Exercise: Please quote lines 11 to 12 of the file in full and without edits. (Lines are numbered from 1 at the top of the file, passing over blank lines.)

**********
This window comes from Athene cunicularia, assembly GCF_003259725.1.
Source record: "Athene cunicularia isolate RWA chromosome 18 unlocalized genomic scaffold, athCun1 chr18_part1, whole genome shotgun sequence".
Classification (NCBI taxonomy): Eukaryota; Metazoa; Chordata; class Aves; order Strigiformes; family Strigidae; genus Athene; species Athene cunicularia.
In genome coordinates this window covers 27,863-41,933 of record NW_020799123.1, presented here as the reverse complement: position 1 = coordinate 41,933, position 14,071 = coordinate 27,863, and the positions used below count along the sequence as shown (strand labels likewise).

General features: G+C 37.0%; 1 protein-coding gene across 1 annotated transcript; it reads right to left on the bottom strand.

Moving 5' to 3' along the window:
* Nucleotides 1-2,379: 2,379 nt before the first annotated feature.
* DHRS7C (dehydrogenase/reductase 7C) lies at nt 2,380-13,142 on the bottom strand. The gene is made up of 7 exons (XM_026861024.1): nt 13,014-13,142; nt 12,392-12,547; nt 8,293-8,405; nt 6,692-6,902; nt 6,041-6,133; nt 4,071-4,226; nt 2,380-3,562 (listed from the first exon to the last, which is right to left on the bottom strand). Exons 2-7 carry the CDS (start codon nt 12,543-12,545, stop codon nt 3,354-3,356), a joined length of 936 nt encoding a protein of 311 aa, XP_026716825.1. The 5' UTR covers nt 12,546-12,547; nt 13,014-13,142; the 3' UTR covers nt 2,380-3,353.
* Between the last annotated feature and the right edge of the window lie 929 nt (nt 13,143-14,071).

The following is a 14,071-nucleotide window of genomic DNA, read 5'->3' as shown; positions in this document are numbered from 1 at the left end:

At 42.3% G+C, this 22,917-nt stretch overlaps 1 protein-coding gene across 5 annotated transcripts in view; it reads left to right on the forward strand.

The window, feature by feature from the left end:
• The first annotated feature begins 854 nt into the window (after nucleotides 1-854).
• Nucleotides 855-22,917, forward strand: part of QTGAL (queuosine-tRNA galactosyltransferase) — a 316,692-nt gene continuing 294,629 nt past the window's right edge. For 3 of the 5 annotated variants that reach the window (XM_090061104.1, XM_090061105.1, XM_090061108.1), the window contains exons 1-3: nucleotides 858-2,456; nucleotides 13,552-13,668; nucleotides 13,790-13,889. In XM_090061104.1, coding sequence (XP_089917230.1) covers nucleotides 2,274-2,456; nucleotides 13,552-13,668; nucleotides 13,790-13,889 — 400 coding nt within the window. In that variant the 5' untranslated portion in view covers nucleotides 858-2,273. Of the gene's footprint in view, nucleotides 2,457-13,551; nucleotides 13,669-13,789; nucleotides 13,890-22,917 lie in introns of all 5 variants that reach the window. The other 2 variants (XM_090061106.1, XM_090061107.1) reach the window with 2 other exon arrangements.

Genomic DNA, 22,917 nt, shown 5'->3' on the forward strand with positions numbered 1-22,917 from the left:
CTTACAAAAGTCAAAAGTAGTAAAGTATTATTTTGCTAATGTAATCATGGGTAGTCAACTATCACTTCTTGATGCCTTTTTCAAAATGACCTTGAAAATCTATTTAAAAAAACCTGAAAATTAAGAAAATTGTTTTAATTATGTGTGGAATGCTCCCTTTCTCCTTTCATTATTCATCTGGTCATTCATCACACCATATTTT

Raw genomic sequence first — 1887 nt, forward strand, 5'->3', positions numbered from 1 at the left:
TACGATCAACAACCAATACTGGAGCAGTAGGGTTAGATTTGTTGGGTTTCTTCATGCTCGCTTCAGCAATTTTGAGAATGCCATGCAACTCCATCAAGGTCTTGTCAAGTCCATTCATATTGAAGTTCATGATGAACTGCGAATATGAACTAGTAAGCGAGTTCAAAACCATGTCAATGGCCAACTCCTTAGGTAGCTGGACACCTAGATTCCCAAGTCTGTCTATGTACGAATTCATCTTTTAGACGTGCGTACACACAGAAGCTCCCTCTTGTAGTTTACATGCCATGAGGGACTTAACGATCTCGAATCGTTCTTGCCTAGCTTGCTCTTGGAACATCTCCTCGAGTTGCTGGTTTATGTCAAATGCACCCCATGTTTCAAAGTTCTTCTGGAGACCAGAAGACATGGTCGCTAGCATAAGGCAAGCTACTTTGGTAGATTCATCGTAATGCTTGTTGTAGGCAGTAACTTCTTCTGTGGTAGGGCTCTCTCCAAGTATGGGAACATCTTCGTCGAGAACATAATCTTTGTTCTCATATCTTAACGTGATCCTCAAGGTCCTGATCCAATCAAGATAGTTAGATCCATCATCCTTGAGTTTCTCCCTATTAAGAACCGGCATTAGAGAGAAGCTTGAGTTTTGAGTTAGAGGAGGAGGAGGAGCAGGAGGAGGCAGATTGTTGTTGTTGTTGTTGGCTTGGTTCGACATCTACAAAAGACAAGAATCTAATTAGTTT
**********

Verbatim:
At 42.3% G+C, this 22,917-nt stretch overlaps 1 protein-coding gene across 5 annotated transcripts in view; it reads left to right on the forward strand.

The window, feature by feature from the left end: